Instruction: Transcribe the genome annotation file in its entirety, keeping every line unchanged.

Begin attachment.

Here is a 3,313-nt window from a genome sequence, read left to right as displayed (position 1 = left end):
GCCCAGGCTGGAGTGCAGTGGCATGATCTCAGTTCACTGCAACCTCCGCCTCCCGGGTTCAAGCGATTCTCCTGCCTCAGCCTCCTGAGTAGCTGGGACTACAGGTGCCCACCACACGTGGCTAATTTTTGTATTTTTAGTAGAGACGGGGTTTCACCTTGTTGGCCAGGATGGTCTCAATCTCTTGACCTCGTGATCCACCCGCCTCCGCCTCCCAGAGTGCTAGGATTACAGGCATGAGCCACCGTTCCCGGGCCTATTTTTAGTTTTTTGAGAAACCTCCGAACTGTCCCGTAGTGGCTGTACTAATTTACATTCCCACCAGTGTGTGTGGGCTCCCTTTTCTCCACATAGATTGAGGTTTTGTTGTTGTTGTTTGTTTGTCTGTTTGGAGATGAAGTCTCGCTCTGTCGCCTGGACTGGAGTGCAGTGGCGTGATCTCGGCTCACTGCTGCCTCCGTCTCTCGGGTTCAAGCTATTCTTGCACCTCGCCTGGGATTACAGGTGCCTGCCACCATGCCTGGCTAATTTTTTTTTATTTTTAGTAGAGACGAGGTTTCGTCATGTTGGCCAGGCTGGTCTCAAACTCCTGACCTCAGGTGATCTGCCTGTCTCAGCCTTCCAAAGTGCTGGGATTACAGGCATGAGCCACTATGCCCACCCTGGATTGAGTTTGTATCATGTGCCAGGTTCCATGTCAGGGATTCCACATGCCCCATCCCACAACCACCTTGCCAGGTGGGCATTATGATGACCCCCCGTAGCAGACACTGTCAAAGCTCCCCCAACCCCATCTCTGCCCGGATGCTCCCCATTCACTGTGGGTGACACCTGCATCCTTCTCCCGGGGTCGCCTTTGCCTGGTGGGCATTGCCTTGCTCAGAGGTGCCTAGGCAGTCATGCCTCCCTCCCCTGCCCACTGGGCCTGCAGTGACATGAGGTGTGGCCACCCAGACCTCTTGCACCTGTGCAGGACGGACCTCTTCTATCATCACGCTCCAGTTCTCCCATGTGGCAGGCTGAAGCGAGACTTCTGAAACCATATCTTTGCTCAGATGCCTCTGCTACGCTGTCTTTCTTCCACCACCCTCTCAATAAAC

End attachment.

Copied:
Here is a 3,313-nt window from a genome sequence, read left to right as displayed (position 1 = left end):
GCCCAGGCTGGAGTGCAGTGGCATGATCTCAGTTCACTGCAACCTCCGCCTCCCGGGTTCAAGCGATTCTCCTGCCTCAGCCTCCTGAGTAGCTGGGACTACAGGTGCCCACCACACGTGGCTAATTTTTGTATTTTTAGTAGAGACGGGGTTTCACCTTGTTGGCCAGGATGGTCTCAATCTCTTGACCTCGTGATCCACCCGCCTCCGCCTCCCAGAGTGCTAGGATTACAGGCATGAGCCACCGTTCCCGGGCCTATTTTTAGTTTTTTGAGAAACCTCCGAACTGTCCCGTAGTGGCTGTACTAATTTACATTCCCACCAGTGTGTGTGGGCTCCCTTTTCTCCACATAGATTGAGGTTTTGTTGTTGTTGTTTGTTTGTCTGTTTGGAGATGAAGTCTCGCTCTGTCGCCTGGACTGGAGTGCAGTGGCGTGATCTCGGCTCACTGCTGCCTCCGTCTCTCGGGTTCAAGCTATTCTTGCACCTCGCCTGGGATTACAGGTGCCTGCCACCATGCCTGGCTAATTTTTTTTTATTTTTAGTAGAGACGAGGTTTCGTCATGTTGGCCAGGCTGGTCTCAAACTCCTGACCTCAGGTGATCTGCCTGTCTCAGCCTTCCAAAGTGCTGGGATTACAGGCATGAGCCACTATGCCCACCCTGGATTGAGTTTGTATCATGTGCCAGGTTCCATGTCAGGGATTCCACATGCCCCATCCCACAACCACCTTGCCAGGTGGGCATTATGATGACCCCCCGTAGCAGACACTGTCAAAGCTCCCCCAACCCCATCTCTGCCCGGATGCTCCCCATTCACTGTGGGTGACACCTGCATCCTTCTCCCGGGGTCGCCTTTGCCTGGTGGGCATTGCCTTGCTCAGAGGTGCCTAGGCAGTCATGCCTCCCTCCCCTGCCCACTGGGCCTGCAGTGACATGAGGTGTGGCCACCCAGACCTCTTGCACCTGTGCAGGACGGACCTCTTCTATCATCACGCTCCAGTTCTCCCATGTGGCAGGCTGAAGCGAGACTTCTGAAACCATATCTTTGCTCAGATGCCTCTGCTACGCTGTCTTTCTTCCACCACCCTCTCAATAAAC